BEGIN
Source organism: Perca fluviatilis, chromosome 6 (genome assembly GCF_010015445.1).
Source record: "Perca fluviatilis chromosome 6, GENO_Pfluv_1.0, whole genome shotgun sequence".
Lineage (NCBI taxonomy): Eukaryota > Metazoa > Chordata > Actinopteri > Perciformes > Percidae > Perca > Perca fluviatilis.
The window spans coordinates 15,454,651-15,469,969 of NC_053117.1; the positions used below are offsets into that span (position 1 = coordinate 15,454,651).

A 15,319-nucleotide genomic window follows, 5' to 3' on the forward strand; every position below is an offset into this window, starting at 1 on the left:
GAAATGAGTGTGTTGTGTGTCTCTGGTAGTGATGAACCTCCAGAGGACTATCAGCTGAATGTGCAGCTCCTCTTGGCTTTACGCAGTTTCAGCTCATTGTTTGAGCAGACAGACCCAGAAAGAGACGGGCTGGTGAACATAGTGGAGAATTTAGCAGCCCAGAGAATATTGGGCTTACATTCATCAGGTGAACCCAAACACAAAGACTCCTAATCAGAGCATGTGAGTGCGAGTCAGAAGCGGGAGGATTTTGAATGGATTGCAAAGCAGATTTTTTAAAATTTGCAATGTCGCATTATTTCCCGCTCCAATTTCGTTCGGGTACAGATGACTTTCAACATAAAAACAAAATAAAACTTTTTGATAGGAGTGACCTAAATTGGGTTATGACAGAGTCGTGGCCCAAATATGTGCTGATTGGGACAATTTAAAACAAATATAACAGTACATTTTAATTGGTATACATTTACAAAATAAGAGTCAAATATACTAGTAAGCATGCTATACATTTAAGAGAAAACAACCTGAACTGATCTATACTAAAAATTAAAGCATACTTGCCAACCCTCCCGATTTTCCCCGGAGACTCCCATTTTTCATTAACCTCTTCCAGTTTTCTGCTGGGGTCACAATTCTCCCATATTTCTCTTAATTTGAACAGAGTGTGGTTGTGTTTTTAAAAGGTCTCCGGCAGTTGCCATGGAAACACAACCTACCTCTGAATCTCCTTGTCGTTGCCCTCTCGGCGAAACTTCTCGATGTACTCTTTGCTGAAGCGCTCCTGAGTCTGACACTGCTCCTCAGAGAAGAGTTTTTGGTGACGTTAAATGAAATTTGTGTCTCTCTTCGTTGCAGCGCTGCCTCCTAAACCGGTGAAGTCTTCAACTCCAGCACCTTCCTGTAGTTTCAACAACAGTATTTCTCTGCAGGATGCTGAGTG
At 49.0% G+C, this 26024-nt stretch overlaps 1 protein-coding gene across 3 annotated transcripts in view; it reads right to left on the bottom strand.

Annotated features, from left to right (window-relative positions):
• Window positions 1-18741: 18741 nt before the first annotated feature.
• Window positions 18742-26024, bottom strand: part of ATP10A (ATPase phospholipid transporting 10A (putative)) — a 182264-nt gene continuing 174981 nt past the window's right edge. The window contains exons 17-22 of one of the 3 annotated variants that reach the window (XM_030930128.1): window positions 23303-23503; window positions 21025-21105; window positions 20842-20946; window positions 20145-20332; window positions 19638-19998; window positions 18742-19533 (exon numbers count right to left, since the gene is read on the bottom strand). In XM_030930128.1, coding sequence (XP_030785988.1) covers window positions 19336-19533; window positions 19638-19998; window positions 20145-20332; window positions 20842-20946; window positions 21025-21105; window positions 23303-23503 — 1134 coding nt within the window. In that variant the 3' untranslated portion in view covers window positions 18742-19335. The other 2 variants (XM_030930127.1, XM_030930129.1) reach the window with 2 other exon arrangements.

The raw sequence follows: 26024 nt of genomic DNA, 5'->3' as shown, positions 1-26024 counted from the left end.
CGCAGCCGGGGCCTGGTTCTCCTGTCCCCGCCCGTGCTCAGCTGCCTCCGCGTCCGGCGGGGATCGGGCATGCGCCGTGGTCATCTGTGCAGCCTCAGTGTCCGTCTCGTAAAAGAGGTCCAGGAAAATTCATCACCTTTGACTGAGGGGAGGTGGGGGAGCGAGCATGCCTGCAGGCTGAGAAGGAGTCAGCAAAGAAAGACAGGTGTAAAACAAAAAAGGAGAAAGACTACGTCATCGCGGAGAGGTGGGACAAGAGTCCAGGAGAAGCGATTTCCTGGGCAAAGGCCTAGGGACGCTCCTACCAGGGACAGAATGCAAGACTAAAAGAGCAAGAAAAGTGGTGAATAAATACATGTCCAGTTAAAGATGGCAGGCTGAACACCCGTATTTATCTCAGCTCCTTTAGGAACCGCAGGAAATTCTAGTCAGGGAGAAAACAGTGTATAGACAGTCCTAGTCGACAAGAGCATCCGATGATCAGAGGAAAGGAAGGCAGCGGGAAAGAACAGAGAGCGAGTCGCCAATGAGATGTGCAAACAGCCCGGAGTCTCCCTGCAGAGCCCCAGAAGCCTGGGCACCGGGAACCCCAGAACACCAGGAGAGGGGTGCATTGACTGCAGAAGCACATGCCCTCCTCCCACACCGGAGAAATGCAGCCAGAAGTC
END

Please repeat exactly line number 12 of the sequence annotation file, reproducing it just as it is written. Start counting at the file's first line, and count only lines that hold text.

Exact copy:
CGCAGCCGGGGCCTGGTTCTCCTGTCCCCGCCCGTGCTCAGCTGCCTCCGCGTCCGGCGGGGATCGGGCATGCGCCGTGGTCATCTGTGCAGCCTCAGTGTCCGTCTCGTAAAAGAGGTCCAGGAAAATTCATCACCTTTGACTGAGGGGAGGTGGGGGAGCGAGCATGCCTGCAGGCTGAGAAGGAGTCAGCAAAGAAAGACAGGTGTAAAACAAAAAAGGAGAAAGACTACGTCATCGCGGAGAGGTGGGACAAGAGTCCAGGAGAAGCGATTTCCTGGGCAAAGGCCTAGGGACGCTCCTACCAGGGACAGAATGCAAGACTAAAAGAGCAAGAAAAGTGGTGAATAAATACATGTCCAGTTAAAGATGGCAGGCTGAACACCCGTATTTATCTCAGCTCCTTTAGGAACCGCAGGAAATTCTAGTCAGGGAGAAAACAGTGTATAGACAGTCCTAGTCGACAAGAGCATCCGATGATCAGAGGAAAGGAAGGCAGCGGGAAAGAACAGAGAGCGAGTCGCCAATGAGATGTGCAAACAGCCCGGAGTCTCCCTGCAGAGCCCCAGAAGCCTGGGCACCGGGAACCCCAGAACACCAGGAGAGGGGTGCATTGACTGCAGAAGCACATGCCCTCCTCCCACACCGGAGAAATGCAGCCAGAAGTC